Top 10 Ways of Protecting Your Marriage

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This shop has been compensated by Collective Bias, Inc. and its advertiser Protective Life. All opinions are mine alone. #LoveAndProtect #CollectiveBiasSuch great marriage advice! If you want to protect your marriage, these 10 qualities will definitely help!

In November my husband and I celebrated six years of marriage!  Considering that 20% of marriages end within 5 years, we’re are apparently doing pretty well so far, especially considering that many statistics have been stacked against us, from the age gap (8 years), to how young I was when we married (20), to being low income, to having multiple children including twins, to several big moves, and a major car accident. But despite stresses and difficulties, we have a pretty good marriage, and it’s because we’ve taken steps to protect it. My husband and I believe in protecting our marriage throughout all the difficult storms and trials of life, and I know that the following characteristics have helped us get through them all.

The Top 10 Ways to Protect your Marriage

Protect Your Marriage - Be stubbornly commited to be married, and making it a happy one.Be Stubborn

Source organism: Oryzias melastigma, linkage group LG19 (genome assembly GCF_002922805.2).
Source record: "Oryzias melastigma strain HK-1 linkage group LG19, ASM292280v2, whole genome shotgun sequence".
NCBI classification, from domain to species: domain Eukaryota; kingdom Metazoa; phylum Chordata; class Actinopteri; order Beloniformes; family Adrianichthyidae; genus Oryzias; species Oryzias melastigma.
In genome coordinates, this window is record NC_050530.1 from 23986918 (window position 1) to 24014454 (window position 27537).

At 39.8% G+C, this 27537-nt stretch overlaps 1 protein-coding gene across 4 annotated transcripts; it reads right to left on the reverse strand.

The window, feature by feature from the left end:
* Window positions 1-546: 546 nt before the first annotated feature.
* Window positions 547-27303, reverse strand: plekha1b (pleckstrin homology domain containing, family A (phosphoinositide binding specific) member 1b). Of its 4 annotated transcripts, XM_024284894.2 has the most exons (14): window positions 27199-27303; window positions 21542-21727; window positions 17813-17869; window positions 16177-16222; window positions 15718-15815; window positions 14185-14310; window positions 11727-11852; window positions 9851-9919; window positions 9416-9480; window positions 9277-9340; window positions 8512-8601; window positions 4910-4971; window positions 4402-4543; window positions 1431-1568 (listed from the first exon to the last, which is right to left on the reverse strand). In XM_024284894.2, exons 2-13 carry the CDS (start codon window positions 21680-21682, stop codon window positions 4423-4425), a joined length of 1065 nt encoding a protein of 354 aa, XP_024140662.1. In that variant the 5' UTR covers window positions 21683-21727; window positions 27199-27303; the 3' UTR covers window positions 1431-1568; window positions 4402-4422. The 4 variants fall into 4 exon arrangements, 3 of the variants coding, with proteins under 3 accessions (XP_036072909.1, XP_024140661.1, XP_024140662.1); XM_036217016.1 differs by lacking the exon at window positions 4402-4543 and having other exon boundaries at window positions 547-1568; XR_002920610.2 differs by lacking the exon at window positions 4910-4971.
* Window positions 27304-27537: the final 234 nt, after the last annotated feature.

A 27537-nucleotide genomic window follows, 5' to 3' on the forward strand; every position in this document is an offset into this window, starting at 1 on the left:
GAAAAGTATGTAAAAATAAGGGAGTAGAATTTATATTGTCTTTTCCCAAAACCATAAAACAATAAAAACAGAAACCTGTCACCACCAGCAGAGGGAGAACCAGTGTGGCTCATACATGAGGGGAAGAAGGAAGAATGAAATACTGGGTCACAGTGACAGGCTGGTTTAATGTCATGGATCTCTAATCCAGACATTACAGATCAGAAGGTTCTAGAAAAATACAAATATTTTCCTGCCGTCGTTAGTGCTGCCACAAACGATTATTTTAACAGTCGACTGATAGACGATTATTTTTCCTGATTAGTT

If there is one thing you should be in a marriage, it is stubborn. You should be stubborn enough that you will not allow your marriage to fail. Be stubbornly committed to your spouse and your vows, commitments, and covenants. Be stubborn enough that you won’t just walk away when the first disagreement, fight, trial, or disappointment arises. Be stubborn enough that you recommit yourself and try harder when the marriage gets weak, and the flames start to diminish. Be stubborn that having an “okay” marriage is not good enough for you or your spouse. So, yes. Go ahead and be stubborn about staying married and finding ways to be a better spouse.

Protecting Your Marriage is really important. That's why it's important to learn ways to fight better, not harder!Fight Better